Hi. Last month we talked about the purpose of recording a demo tape: to get you gigs. We also touched on how to package your tape properly, but we didn’t get into how you can make a decent-sounding demo without going broke-a financial state you’re probably already in.
If you already own a four-track machine, you’ll be pleased to hear that it is possible to record an acceptable-sounding demo tape on it. I’ve heard plenty of clear, powerful demos that were done on four tracks. But, before trying to make yours, you should either get a book on recording techniques or get some advice, because recording an actual band on a four-track is a difficult thing to do well. Let me explain: you’ve only got four tracks to work with and, on many machines, you can only record on two at any one time. As a result, you may have to record several things at once–like, for example, the whole drum kit on one track and the rhythm guitar and bass together on another. You’re obviously going to have to make sure that the relative balance of the instruments is perfect. If the bass ends up being too quiet relative to the guitar, or the cymbals are too loud compared to the rest of the kit, you’re not going to be able to “fix it in the mix.”
It is possible to bounce tracks together on a four-track, but the more you do it, the more you’re going to diminish sound quality. As a general rule, bouncing should be kept to a minimum. Having said that, all those great-sounding Beatles records were recorded with a four-track (it’s all that was available at the time), and they bounced tracks like crazy. You can get good at anything, providing you work on it enough.
You’re not going to have much opportunity to do guitar and vocal overdubs on a four-track. But that’s okay: it’s best to keep things simple for a demo. To do it right, you’re going to need at least two decent mikes. I recommend a Shure SM-57 for instruments and an SM-58 for vocals. These are the same high-quality mikes used by the pros, and you can get them for about 100 bucks each. As for the space, your rehearsal space should do just fine.
If you own a four-track machine but what I’ve said thus far sounds like too much of a hassle, you might want to record your demo at a cheap 8- or 16-track studio. Inexpensive ADAT (digital 8-track recorder) studios are popping up all over the place so you should be able to find one through your local music entertainment paper. There are always ads for cheap recording places on the bulletin board at your local music or record store, so check them out, too.
Before booking time in a studio, make sure your whole band knows the songs you intend to record and can play them together as a band. Even the cheapest recording studio known to man is an expensive place to rehearse in. What you don’t want to do is get there, set up, start recording and then suddenly realize that someone doesn’t have his or her shit together. Treat your recording session like a gig: make sure your guitars have new strings on them and that everyone has spares of stuff that might break or need to be replaced: strings, batteries (believe me, there’s nothing worse than trying to find a 9-volt at 3:30 in the morning), guitar cables, amp fuses, spare tubes, drum sticks and drum heads. Even if there is a music store near the studio you’re using, you don’t want to pay for studio time while someone runs out to get whatever it is you need to continue. If you’re recording late at night or on a Sunday, the store probably won’t be open anyway. Recording studios charge you by the hour, regardless of whether you ‘re recording or not.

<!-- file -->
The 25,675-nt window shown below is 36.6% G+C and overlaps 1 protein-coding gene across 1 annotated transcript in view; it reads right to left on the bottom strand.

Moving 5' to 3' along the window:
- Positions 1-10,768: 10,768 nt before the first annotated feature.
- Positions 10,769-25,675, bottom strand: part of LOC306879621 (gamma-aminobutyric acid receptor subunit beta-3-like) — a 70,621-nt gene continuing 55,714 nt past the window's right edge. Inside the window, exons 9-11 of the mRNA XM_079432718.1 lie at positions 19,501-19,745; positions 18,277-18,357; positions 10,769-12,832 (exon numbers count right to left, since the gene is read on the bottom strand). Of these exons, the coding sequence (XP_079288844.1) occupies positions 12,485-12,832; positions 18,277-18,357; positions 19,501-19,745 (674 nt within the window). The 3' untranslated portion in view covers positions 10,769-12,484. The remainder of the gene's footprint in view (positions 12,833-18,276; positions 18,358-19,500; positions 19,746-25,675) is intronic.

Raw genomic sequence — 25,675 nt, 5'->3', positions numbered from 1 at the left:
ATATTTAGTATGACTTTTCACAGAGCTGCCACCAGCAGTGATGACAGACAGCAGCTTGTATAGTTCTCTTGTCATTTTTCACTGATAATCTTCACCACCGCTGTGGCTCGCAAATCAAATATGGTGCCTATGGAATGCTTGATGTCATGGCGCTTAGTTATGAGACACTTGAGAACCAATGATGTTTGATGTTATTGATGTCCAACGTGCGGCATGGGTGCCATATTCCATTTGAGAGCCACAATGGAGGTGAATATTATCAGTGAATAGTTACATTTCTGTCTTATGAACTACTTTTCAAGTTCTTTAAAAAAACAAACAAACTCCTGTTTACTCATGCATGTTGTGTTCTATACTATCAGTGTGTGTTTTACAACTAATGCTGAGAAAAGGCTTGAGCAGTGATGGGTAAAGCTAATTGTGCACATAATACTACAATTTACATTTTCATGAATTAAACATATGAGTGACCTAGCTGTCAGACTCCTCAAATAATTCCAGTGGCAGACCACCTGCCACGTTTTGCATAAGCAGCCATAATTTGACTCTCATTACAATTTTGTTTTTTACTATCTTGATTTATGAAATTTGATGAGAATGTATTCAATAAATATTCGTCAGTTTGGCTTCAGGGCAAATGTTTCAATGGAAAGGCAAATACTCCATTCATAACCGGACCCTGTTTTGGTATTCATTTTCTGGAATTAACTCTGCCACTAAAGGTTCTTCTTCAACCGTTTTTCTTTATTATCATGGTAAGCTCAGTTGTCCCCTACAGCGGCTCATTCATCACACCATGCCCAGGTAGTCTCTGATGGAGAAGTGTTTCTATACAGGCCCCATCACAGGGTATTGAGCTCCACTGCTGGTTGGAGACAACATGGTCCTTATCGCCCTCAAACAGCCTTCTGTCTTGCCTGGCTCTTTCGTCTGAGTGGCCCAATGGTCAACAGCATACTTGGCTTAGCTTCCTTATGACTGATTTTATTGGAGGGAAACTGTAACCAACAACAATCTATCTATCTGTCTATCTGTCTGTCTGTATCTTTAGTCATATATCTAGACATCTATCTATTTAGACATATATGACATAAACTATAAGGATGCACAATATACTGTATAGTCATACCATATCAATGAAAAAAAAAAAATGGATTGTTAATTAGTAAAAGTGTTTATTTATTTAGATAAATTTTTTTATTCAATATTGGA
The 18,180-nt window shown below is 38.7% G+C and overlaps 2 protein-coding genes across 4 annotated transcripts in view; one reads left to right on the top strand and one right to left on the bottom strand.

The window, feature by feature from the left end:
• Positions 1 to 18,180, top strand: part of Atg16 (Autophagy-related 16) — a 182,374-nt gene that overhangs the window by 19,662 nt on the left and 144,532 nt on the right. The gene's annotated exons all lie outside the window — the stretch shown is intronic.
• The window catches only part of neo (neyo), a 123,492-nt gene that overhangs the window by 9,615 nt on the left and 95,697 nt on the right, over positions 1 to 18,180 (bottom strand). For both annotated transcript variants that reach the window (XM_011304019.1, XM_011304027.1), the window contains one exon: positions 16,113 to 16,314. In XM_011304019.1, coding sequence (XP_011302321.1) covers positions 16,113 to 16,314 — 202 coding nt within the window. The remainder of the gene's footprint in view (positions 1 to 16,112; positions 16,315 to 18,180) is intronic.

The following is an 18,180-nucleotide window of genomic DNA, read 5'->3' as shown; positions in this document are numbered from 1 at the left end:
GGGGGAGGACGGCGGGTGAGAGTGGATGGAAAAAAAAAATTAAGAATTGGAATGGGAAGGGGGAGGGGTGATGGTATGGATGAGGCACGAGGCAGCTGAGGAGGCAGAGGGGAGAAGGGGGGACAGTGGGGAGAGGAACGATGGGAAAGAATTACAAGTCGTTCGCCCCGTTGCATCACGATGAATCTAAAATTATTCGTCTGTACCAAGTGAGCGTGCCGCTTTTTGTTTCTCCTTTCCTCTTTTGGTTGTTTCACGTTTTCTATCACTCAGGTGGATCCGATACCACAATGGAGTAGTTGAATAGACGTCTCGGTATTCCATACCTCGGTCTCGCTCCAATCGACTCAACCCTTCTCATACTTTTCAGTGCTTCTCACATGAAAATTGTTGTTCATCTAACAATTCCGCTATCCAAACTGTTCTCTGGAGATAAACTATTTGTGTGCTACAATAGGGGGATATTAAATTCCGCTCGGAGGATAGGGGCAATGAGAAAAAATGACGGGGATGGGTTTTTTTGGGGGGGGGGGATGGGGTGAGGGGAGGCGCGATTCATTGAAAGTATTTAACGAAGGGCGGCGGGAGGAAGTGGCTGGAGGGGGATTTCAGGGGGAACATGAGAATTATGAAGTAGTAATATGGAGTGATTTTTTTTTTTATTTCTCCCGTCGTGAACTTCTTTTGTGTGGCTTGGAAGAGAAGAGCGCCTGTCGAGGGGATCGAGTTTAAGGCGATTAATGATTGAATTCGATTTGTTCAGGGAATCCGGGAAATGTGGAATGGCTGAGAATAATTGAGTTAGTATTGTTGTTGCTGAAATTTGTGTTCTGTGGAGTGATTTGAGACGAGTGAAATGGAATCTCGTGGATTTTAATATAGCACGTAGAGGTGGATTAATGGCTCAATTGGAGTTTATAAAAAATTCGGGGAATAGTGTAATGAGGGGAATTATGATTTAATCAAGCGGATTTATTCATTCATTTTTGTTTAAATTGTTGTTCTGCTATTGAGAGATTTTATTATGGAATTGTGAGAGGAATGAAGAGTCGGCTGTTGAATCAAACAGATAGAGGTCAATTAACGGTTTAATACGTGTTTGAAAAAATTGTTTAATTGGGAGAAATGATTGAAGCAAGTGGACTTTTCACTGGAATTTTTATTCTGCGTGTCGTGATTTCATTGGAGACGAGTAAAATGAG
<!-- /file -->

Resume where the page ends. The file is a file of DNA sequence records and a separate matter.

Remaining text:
That’s enough talk for this column, let’s play . . . The Skronk Chord. In the previous two issues, we looked at riffs that feature notes that “rub” against each other to create an unsettling, dissonant sound. I call this skronking. This month we’re gonna learn a nasty-sounding chord comprised of two notes that, when combined, have a high skronk factor: the root and the diminished fifth. FIGURE 1 is a chord diagram of this moveable chord shape. with the root on the low E string. FIGURE 2 is the exact same chord but with the root note on the A string. As you’ll hear, these two chords sound pretty dark and dissonant, even when played with a clean tone. Adding distortion makes the picture even uglier. To make ‘em sound even bigger, you can double the root an octave higher, as shown in FIGURES 3 and 4.
A good example of this chord in action is found in the main verse riff of “Blur the Technicolor,” on Astro Creep: 2000. FIGURE 5 depicts the riff played using single notes, while FIGURE 6 shows the riff with the chord. Play the two versions back to back and you’ll hear the skronk factor added by this simple chord shape. To modulate the sound even more on the LP, I used an MXR Phase 901 bought from a junkie for ten bucks. Try using this chord in some of your own stuff, but don’t overdo it. There’s truth in that old saying about the pitfalls of having too much of a good thing.